Native Hawaiian Rights Clinic

Established in 2011, the Aʻo Aku Aʻo Mai Initiative is a partnership between the Office of Hawaiian Affairs and Ka Huli Ao Center for Excellence in Native Hawaiian Law. Given our strong partnership and success, the Initiative’s focus has expanded to assist OHA beneficiaries in rural communities through free trainings, the distribution of legal primers, and direct legal assistance on a range of topics.

Ka Huli Ao’s Native Hawaiian Rights Clinic is one of the flagship programs that facilitates the practice of aʻo aku, aʻo mai: reciprocal learning. As one of many clinical courses offered by the William S. Richardson School of Law, the Native Hawaiian Rights Clinic is a live-client, non-litigation course through which second and third year law students hone their skills by analyzing legal issues, developing and implementing case strategy, collaborating with clients and experts, conducting factual and legal research, and writing persuasively.  This course is particularly designed to serve Kānaka Maoli and Neighbor Island communities in particular. Given these efforts, clinicians also benefit from in-person site visits in order or intimately understand the clients, their ʻāina, and each respective issue. 

Native Hawaiian Rights Clinic: Aia i Waiʻoli ke Aloha ʻĀina

The Clinic’s work in Waiʻoli, Kauaʻi is one example of the possibilities of the Aʻo Aku, Aʻo Mai partnership.

In 2018, the North Shore of Kauaʻi suffered devastating flooding. Small, ʻohana farmers of the Waiʻoli Valley Taro Hui (Hui) were faced with restoring the damages to their homes, community, and their loʻi kalo.  As a traditional and customary practice, kalo cultivation has sustained the small town of Waiʻoli for generations.  Many of the farmers are 5th and 6th generation farmers tending the same land their families have cultivated for years.  Although this system has been utilized since time immemorial, and research dates the specific loʻi kalo irrigation system to the 1550s, disaster relief efforts determined that the mānowai, poʻowai, and much of the ʻauwai are now on state-zoned conservation land.

Students of the Spring 2019 Clinic on a site visit to Waiʻoli Stream.

In 2019, the Environmental Law Clinic first began helping the farmers navigate the complicated legal maze.  During that time, the clinic helped to establish a non-profit, secure a right of entry, and an easement from the Board of Land and Natural Resources (BLNR).  Since then, the clinics, with support of Ka Huli Ao, helped the Hui secure a revocable permit for water use, develop a watershed management plan, complete an environmental assessment with a finding of no significant impact, a cultural impact statement, a concurrent resolution at the Hawaiʻi State Legislature urging the issuance of a water lease by direct negotiation, amend the interim instream flow standards for Waiʻoli Stream at the State Water Commission, and complete beneficiary consultation with the Department of Hawaiian Home Lands.  Students and Hui members also attended and testified at countless hearings at the BLNR, the Water Commission, and the Hawaiʻi State Legislature.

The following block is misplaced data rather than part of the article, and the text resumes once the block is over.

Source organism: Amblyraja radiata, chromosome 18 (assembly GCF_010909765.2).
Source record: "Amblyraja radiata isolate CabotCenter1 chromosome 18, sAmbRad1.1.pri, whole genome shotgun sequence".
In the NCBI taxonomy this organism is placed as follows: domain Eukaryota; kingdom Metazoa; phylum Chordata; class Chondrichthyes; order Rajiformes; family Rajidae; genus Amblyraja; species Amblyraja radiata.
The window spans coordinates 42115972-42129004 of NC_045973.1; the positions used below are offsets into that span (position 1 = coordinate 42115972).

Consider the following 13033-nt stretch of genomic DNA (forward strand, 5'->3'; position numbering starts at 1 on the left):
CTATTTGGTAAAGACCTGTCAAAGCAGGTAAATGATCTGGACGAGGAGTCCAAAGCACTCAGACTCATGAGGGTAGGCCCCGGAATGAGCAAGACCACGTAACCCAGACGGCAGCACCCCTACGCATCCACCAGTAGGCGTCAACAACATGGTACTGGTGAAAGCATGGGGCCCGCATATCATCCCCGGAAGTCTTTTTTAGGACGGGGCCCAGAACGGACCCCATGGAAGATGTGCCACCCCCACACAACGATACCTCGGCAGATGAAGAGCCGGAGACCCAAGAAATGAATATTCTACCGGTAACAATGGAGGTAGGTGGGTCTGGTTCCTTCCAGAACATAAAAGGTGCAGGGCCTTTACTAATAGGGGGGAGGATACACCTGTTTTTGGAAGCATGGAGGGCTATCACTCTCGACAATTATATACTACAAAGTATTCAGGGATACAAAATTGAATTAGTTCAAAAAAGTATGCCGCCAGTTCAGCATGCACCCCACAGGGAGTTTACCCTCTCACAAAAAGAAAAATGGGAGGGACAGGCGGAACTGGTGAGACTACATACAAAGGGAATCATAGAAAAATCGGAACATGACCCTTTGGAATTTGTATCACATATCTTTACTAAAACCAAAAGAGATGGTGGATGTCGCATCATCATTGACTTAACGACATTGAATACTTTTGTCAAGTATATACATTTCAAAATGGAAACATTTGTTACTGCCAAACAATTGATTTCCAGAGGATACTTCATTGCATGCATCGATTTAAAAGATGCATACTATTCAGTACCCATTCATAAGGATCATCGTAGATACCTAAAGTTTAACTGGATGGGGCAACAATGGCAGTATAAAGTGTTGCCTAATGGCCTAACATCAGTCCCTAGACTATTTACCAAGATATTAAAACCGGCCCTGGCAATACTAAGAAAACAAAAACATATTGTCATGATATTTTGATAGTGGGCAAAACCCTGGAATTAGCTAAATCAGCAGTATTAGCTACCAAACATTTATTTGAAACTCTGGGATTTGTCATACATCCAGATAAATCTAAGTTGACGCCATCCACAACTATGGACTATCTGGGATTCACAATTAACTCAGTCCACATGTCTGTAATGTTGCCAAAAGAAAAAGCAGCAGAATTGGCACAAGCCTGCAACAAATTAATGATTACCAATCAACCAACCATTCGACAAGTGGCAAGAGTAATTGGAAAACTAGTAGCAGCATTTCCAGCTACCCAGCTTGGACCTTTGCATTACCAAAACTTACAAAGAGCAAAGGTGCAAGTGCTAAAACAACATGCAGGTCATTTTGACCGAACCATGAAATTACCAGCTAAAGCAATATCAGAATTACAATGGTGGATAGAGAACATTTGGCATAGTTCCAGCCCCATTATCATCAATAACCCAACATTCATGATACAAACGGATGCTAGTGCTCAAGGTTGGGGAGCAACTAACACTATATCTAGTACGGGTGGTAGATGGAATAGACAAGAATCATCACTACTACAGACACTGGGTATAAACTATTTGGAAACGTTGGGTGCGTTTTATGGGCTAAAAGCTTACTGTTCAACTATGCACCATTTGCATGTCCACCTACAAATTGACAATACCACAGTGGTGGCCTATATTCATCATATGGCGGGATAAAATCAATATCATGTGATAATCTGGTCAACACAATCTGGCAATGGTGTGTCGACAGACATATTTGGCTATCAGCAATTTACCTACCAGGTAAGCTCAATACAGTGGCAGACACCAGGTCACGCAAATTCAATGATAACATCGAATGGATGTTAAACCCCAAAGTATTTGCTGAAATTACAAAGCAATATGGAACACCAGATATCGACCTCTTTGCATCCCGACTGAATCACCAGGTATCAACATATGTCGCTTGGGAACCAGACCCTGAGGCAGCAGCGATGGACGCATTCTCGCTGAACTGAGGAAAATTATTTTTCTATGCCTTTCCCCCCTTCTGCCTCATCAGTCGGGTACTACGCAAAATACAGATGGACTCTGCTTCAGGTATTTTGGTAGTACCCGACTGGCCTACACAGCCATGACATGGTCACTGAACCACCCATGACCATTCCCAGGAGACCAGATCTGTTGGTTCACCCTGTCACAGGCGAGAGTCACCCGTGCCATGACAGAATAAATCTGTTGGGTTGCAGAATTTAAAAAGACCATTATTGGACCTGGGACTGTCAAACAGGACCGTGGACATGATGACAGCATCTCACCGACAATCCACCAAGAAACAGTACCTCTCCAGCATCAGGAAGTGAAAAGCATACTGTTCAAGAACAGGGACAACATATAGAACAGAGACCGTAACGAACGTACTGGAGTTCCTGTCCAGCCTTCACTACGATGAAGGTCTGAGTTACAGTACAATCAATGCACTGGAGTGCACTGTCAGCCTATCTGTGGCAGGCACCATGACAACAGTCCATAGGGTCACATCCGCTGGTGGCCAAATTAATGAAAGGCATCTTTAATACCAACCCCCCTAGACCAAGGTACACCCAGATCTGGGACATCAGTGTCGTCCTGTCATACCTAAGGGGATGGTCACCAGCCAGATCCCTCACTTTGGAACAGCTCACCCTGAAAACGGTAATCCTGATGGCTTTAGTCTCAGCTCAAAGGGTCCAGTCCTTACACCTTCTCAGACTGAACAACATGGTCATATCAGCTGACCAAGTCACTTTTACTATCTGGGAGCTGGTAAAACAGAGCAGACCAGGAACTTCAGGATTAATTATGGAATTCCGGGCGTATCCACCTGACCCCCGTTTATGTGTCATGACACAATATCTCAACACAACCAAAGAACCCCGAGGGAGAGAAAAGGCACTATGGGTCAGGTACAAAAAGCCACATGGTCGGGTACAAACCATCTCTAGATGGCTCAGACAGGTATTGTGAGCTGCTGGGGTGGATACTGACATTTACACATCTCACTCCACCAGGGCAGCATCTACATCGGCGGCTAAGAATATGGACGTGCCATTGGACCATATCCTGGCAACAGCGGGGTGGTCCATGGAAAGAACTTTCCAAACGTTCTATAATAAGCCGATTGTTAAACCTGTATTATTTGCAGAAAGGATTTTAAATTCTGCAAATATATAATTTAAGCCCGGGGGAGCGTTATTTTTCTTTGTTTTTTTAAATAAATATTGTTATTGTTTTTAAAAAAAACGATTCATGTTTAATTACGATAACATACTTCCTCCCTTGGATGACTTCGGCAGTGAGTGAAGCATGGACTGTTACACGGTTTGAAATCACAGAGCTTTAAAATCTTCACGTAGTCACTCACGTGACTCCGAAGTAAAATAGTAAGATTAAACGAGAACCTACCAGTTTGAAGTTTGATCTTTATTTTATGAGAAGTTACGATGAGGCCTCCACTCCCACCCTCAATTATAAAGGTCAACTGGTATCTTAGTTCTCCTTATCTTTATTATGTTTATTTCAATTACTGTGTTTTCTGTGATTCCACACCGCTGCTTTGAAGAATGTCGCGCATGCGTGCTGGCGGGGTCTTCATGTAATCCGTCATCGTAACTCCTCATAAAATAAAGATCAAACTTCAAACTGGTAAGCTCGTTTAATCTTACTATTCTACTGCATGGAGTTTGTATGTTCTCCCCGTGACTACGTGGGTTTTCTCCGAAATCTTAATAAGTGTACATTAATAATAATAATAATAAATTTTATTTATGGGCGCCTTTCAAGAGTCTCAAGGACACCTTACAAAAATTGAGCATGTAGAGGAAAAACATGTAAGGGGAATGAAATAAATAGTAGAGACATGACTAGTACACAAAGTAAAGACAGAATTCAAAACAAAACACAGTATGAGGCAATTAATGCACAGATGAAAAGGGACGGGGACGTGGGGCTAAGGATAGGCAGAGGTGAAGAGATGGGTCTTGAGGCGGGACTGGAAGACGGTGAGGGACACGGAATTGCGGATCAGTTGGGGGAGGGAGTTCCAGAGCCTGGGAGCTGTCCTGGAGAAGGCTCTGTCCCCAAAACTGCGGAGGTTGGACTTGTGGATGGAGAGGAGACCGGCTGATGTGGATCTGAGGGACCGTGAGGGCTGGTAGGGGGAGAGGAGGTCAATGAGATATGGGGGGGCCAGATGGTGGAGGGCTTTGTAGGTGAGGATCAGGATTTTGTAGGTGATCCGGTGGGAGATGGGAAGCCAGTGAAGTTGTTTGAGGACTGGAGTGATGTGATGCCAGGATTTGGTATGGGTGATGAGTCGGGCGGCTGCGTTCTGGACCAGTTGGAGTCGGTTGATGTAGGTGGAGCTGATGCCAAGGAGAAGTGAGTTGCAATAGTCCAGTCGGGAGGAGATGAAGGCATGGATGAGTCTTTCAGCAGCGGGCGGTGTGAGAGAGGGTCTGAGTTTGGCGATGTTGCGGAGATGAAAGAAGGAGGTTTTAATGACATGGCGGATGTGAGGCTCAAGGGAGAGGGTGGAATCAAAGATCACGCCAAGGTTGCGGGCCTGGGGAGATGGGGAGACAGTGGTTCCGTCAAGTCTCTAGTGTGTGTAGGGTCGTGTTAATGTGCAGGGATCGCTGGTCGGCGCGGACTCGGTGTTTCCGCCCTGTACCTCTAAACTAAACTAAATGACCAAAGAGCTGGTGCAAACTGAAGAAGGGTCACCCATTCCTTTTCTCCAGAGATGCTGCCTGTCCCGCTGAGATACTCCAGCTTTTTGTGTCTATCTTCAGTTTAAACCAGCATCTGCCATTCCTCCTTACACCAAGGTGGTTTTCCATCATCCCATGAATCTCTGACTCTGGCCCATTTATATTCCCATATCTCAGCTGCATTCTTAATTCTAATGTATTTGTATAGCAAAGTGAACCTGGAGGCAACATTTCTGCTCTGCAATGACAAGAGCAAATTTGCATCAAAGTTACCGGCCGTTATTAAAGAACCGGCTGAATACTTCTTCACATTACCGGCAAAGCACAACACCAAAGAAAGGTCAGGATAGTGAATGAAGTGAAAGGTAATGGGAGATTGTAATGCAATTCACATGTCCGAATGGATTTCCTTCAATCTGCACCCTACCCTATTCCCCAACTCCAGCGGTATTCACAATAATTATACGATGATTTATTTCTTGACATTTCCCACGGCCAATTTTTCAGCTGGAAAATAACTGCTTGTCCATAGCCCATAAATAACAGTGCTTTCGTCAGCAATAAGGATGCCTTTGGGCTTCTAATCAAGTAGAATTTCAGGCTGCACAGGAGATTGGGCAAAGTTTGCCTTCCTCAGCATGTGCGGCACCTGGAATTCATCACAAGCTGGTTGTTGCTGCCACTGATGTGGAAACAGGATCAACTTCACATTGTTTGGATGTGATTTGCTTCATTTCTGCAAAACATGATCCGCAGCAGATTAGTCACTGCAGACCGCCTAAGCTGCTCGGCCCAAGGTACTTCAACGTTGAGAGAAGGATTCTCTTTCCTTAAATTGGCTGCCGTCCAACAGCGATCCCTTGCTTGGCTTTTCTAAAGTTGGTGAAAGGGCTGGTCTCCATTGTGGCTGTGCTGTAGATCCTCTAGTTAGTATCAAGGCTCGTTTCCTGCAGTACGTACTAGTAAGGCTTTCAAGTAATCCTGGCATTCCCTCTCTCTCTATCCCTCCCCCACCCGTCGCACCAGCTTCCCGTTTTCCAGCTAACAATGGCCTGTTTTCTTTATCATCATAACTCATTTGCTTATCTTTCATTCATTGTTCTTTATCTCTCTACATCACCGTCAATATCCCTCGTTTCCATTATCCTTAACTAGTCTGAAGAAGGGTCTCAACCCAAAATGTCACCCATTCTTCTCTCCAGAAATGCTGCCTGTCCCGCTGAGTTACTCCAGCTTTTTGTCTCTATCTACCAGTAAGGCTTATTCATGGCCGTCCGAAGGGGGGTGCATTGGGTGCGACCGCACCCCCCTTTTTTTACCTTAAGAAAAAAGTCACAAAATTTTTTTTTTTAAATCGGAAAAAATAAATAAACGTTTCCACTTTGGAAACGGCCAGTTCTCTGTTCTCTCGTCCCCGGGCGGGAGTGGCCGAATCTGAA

After three years of work, the help of four attorneys and over 30 students, a water lease to secure access to water remained elusive.  Nearly four years after the flooding, the Hui continued to navigate the complex process of government approvals for their water use for traditional and customary practice. 

Finally, in 2022, the legislature passed and Governor Ige signed Act 27, which exempts traditional and customary kalo cultivation from the water licensing statute.  On May 25, 2022, the farmers of the Waiʻoli Valley Taro Hui and its many supporters celebrated the end of an arduous process. The exemption not only ensured that kalo cultivation would continue in Waiʻoli, but that many others throughout Hawaiʻi pae ʻāina would also benefit from their hard work and aloha.  Aia i Waiʻoli Ke Aloha ʻĀina!  Aloha ʻāina lives at Waiʻoli!

After four years of recovery, 30 law students, four attorneys, and thousands of hours of work, Ka Huli Ao and the Environmental and Native Hawaiian Law Clinics help secure water for kalo farmers in Waiʻoli.

Uʻilani Tanigawa Lum was a student of the inaugural 2019 clinic that began supporting the Waiʻoli Valley Taro Hui. Moved by the Hui’s work and love for ʻāina, she wrote a mele, Aia i Waiʻoli ke Aloha ʻĀina, included on the album, Mele Huliāmahi, Vol. 1, and shared below. She shares:

The Waiʻoli Valley Taro Hui, made up of fifth and sixth generation farmers, not only represent the longstanding and understated work ethic of kalo farmers across Hawaiʻi, but also illustrates our collective success. Given the farmers’ intimate and generational knowledge of the ʻāina, the partnership between DLNR and the Waiʻoli Valley Taro Hui is not only the first co-managed terrestrial area, but a monumental step in managing and protecting our natural and cultural resources in a traditional manner by those who know best: the kupa. 

For more coverage and context on this historical action, visit:

Spring 2020 Clinic and Hui members at the BLNR in February 2020.